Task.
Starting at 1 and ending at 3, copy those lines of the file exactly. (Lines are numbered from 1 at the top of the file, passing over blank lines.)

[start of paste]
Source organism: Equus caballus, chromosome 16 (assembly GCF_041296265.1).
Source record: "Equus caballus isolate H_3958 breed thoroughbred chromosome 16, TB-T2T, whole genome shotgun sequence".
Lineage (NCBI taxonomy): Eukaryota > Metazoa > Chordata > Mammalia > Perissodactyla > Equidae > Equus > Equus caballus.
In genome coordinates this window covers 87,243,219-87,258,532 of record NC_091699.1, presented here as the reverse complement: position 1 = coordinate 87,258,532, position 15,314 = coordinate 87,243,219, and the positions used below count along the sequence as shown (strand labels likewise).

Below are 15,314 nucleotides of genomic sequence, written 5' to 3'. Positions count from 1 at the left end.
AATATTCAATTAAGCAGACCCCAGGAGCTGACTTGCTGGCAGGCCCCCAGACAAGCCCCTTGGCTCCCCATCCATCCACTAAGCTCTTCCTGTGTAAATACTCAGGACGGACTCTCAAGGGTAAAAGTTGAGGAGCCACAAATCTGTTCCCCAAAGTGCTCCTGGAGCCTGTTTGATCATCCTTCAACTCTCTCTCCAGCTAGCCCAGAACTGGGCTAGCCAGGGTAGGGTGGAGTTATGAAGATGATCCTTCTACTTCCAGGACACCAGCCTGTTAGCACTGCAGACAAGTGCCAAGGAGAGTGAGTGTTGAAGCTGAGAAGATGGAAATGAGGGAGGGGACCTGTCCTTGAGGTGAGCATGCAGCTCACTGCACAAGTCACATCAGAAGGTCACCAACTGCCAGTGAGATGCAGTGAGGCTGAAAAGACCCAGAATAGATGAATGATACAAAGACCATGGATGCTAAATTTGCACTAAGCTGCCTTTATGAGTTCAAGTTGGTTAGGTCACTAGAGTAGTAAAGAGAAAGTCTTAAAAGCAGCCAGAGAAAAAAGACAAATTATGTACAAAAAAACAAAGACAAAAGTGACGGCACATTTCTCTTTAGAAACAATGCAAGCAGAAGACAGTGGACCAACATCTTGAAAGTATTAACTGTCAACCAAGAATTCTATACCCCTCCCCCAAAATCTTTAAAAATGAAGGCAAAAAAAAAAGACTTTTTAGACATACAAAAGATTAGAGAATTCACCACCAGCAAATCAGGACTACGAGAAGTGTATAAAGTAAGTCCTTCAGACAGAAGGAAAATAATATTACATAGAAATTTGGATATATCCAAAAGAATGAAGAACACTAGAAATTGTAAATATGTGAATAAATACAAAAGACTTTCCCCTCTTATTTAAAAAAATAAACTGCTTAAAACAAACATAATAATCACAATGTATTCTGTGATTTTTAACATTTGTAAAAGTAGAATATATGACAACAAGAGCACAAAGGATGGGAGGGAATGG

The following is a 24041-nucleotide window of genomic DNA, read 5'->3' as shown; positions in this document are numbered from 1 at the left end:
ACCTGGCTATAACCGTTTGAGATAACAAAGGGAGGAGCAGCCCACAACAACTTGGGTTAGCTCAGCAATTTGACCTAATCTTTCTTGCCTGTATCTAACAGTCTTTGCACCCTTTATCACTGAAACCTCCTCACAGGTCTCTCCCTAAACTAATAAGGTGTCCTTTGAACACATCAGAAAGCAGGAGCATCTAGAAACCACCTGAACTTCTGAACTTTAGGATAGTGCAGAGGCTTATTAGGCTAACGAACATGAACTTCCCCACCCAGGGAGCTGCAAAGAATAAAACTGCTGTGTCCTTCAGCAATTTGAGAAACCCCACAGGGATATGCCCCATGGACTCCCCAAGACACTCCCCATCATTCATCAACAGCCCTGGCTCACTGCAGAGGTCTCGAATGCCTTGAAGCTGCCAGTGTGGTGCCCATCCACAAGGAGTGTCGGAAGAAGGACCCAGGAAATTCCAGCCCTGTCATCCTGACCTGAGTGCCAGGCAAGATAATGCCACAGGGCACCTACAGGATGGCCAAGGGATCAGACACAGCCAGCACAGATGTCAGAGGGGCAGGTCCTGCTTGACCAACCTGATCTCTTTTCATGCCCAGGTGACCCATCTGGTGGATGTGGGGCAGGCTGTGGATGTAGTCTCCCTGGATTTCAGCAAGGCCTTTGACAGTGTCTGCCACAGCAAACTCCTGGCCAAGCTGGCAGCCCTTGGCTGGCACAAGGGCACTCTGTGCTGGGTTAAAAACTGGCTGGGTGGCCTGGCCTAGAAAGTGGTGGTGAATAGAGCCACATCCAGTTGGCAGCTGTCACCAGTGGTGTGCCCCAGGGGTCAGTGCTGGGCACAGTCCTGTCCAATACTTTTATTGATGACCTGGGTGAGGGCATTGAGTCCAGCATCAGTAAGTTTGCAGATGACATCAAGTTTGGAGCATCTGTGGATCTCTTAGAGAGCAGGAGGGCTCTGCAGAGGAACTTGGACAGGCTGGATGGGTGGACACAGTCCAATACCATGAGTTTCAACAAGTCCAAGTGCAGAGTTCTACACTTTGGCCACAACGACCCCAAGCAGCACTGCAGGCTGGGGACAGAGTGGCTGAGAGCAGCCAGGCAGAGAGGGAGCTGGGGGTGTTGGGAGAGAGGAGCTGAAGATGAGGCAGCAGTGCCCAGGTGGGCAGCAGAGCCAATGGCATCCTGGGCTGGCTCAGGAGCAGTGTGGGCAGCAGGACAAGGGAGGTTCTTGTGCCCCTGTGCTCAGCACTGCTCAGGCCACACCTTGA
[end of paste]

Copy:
Source organism: Equus caballus, chromosome 16 (assembly GCF_041296265.1).
Source record: "Equus caballus isolate H_3958 breed thoroughbred chromosome 16, TB-T2T, whole genome shotgun sequence".
Lineage (NCBI taxonomy): Eukaryota > Metazoa > Chordata > Mammalia > Perissodactyla > Equidae > Equus > Equus caballus.